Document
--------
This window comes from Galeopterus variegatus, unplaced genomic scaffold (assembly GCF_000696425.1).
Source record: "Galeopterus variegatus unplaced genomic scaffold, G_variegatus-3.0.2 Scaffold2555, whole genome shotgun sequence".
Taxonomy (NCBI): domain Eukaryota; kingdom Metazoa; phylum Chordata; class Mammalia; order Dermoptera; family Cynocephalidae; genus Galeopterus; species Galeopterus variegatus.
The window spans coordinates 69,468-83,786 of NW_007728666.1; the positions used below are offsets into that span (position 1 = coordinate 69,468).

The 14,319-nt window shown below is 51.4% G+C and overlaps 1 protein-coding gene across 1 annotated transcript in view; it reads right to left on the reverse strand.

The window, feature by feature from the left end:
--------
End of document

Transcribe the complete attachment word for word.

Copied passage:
This window comes from Galeopterus variegatus, unplaced genomic scaffold (assembly GCF_000696425.1).
Source record: "Galeopterus variegatus unplaced genomic scaffold, G_variegatus-3.0.2 Scaffold2555, whole genome shotgun sequence".
Taxonomy (NCBI): domain Eukaryota; kingdom Metazoa; phylum Chordata; class Mammalia; order Dermoptera; family Cynocephalidae; genus Galeopterus; species Galeopterus variegatus.
The window spans coordinates 69,468-83,786 of NW_007728666.1; the positions used below are offsets into that span (position 1 = coordinate 69,468).

The 14,319-nt window shown below is 51.4% G+C and overlaps 1 protein-coding gene across 1 annotated transcript in view; it reads right to left on the reverse strand.

The window, feature by feature from the left end: